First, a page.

Keratoconus

Have you been told that you may have keratoconus? Dr. Susan Johnson would be happy to explain in detail.

Keratoconus is a vision disorder that occurs when the normally round cornea (the front part of the eye) becomes thin and irregular (cone) shaped. This abnormal shape prevents the light entering the eye from being focused correctly on the retina and causes distortion of vision.

In its earliest stages, keratoconus causes slight blurring and distortion of vision and increased sensitivity to glare and light. These symptoms usually appear in the late teens or late 20s. Keratoconus may progress for 10-20 years and then slow in its progression. Each eye may be affected differently. As keratoconus progresses, the cornea bulges more and vision may become more distorted. In a small number of cases, the cornea will swell and cause a sudden and significant decrease in vision. The swelling occurs when the strain of the cornea’s protruding cone-like shape causes a tiny crack to develop. The swelling may last for weeks or months as the crack heals and is gradually replaced by scar tissue. If this sudden swelling does occur, your doctor can prescribe eyedrops for temporary relief, but there are no medicines that can prevent the disorder from progressing.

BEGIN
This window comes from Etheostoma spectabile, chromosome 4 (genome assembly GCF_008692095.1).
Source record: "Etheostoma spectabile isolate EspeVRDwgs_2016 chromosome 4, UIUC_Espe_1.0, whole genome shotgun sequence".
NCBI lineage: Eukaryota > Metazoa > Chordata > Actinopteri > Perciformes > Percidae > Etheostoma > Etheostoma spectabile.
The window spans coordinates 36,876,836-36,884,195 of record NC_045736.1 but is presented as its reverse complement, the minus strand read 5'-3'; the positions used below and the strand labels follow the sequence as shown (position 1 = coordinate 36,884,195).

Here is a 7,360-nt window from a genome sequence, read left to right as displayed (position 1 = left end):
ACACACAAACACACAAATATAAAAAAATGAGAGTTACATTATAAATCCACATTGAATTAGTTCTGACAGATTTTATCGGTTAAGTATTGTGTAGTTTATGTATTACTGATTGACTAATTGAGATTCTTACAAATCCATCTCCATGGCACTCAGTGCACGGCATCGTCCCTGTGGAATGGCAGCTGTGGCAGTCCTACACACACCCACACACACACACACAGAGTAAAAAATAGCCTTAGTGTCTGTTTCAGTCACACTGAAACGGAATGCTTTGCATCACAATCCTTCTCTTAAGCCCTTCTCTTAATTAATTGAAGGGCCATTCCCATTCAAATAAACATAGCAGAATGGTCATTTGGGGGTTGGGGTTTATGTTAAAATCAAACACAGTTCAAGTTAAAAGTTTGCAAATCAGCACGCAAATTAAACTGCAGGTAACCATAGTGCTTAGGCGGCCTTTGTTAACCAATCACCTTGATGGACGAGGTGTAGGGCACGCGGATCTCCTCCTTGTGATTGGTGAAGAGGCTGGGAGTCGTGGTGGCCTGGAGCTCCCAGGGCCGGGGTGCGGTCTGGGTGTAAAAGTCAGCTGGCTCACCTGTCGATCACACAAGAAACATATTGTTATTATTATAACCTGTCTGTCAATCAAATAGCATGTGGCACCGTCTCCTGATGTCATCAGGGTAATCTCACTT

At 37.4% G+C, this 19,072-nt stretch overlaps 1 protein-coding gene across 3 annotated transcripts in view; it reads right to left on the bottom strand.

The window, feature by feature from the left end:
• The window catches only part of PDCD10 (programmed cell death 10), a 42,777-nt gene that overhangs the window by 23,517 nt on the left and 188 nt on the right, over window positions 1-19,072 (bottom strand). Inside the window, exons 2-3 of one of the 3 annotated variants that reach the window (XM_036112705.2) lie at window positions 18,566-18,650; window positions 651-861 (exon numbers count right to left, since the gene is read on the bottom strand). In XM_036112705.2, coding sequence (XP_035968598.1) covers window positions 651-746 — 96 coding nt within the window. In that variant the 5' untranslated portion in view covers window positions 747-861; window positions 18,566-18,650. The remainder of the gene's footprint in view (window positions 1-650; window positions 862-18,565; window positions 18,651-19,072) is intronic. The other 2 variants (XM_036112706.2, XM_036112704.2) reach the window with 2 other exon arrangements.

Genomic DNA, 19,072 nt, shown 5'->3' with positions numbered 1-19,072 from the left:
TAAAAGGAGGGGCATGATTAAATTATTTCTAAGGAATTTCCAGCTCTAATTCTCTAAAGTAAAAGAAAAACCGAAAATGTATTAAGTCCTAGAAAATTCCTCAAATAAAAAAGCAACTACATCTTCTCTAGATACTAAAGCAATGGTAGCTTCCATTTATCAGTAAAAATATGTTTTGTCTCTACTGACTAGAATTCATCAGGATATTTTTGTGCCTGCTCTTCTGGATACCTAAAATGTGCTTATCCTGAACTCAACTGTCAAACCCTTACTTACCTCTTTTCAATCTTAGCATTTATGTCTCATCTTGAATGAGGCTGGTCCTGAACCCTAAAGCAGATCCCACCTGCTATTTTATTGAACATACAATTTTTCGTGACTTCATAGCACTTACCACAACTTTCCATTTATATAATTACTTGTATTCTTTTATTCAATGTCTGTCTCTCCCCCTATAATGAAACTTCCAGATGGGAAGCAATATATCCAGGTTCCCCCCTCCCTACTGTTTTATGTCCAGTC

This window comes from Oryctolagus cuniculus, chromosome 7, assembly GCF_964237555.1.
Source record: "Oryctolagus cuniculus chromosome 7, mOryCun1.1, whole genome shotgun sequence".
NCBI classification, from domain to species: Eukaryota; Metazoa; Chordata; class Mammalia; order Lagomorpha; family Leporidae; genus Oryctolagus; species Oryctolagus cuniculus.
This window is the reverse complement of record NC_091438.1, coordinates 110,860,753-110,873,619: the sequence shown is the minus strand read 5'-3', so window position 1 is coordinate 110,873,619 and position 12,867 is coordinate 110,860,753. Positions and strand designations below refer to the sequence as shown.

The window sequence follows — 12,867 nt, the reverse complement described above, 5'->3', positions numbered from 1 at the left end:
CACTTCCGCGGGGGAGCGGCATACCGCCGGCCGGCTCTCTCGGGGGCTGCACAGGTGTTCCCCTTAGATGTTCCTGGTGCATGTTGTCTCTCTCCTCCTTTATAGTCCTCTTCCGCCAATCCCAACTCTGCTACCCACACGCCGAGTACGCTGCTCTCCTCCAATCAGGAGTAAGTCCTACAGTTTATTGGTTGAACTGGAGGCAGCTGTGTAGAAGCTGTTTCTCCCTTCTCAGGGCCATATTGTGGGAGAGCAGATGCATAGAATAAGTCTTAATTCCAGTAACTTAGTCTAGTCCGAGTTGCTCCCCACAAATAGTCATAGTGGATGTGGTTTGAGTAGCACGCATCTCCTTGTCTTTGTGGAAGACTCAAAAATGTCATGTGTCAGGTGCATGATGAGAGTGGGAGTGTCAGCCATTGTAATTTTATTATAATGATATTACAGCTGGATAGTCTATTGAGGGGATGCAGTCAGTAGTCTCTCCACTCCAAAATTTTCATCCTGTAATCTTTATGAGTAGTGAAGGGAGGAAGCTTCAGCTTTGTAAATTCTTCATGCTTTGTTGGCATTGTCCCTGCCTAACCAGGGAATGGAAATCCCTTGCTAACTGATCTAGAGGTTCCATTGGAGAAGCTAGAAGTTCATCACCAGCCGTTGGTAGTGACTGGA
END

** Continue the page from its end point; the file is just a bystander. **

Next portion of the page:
Eyeglasses or soft contact lenses may be used to correct the mild nearsightedness and astigmatism that is caused by the early stages for keratoconus. As the disorder progresses and cornea continues to thin and change shape, rigid gas permeable contact lenses, scleral contact lenses, and hybrid contact lenses can be prescribed to correct vision adequately. The contact lenses must be carefully fitted, and frequent checkups and lens changes may be needed to achieve and maintain good vision. Dr. Johnson will be happy to discuss the best option for you.

If you have more advanced keratoconus there are procedures that Dr. Johnson can talk to you about. Corneal collagen crosslinking is a procedure that slows the progression of keratoconus (Wang 2017). In a few cases, a corneal transplant is necessary. However, even after a corneal transplant, eyeglasses or contact lenses are often still needed to correct vision.

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Dr. Johnson is a proud member of the American Optometric Association (AOA). Some content are copyrighted information courtesy of the AOA.

Wang YM, et al. J Cataract Refract Surg. 2017;doi:10.1016/j.jcrs.2017.04.033.

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